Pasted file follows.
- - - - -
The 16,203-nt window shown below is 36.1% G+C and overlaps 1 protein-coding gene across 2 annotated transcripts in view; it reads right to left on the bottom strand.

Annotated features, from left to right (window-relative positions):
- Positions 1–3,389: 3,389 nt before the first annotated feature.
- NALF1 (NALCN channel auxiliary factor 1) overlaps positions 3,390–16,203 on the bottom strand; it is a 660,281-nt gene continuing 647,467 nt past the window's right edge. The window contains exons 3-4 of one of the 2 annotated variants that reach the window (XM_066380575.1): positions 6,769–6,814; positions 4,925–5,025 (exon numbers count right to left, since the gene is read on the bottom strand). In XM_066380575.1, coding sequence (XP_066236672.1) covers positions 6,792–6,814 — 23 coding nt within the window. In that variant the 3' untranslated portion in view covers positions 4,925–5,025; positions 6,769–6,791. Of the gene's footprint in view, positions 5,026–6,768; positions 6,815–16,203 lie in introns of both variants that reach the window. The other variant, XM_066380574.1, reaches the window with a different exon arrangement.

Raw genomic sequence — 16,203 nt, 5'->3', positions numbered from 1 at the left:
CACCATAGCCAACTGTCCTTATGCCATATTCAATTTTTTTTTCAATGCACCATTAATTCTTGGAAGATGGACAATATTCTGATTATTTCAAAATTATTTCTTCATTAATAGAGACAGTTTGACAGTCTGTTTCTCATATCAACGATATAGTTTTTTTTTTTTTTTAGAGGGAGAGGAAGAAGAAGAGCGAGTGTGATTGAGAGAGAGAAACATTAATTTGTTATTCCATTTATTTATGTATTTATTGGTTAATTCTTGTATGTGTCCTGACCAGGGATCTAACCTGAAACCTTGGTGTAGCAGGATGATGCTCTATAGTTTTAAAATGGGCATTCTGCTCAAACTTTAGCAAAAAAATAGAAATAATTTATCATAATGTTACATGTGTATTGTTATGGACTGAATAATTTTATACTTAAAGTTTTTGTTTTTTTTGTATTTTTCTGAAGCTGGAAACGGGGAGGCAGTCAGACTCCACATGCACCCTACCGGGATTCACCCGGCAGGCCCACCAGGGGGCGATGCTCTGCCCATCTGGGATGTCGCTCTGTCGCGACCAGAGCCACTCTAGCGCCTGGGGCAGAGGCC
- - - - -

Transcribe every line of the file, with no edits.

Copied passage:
The 16,203-nt window shown below is 36.1% G+C and overlaps 1 protein-coding gene across 2 annotated transcripts in view; it reads right to left on the bottom strand.

Annotated features, from left to right (window-relative positions):
- Positions 1–3,389: 3,389 nt before the first annotated feature.
- NALF1 (NALCN channel auxiliary factor 1) overlaps positions 3,390–16,203 on the bottom strand; it is a 660,281-nt gene continuing 647,467 nt past the window's right edge. The window contains exons 3-4 of one of the 2 annotated variants that reach the window (XM_066380575.1): positions 6,769–6,814; positions 4,925–5,025 (exon numbers count right to left, since the gene is read on the bottom strand). In XM_066380575.1, coding sequence (XP_066236672.1) covers positions 6,792–6,814 — 23 coding nt within the window. In that variant the 3' untranslated portion in view covers positions 4,925–5,025; positions 6,769–6,791. Of the gene's footprint in view, positions 5,026–6,768; positions 6,815–16,203 lie in introns of both variants that reach the window. The other variant, XM_066380574.1, reaches the window with a different exon arrangement.

Raw genomic sequence — 16,203 nt, 5'->3', positions numbered from 1 at the left:
CACCATAGCCAACTGTCCTTATGCCATATTCAATTTTTTTTTCAATGCACCATTAATTCTTGGAAGATGGACAATATTCTGATTATTTCAAAATTATTTCTTCATTAATAGAGACAGTTTGACAGTCTGTTTCTCATATCAACGATATAGTTTTTTTTTTTTTTTAGAGGGAGAGGAAGAAGAAGAGCGAGTGTGATTGAGAGAGAGAAACATTAATTTGTTATTCCATTTATTTATGTATTTATTGGTTAATTCTTGTATGTGTCCTGACCAGGGATCTAACCTGAAACCTTGGTGTAGCAGGATGATGCTCTATAGTTTTAAAATGGGCATTCTGCTCAAACTTTAGCAAAAAAATAGAAATAATTTATCATAATGTTACATGTGTATTGTTATGGACTGAATAATTTTATACTTAAAGTTTTTGTTTTTTTTGTATTTTTCTGAAGCTGGAAACGGGGAGGCAGTCAGACTCCACATGCACCCTACCGGGATTCACCCGGCAGGCCCACCAGGGGGCGATGCTCTGCCCATCTGGGATGTCGCTCTGTCGCGACCAGAGCCACTCTAGCGCCTGGGGCAGAGGCC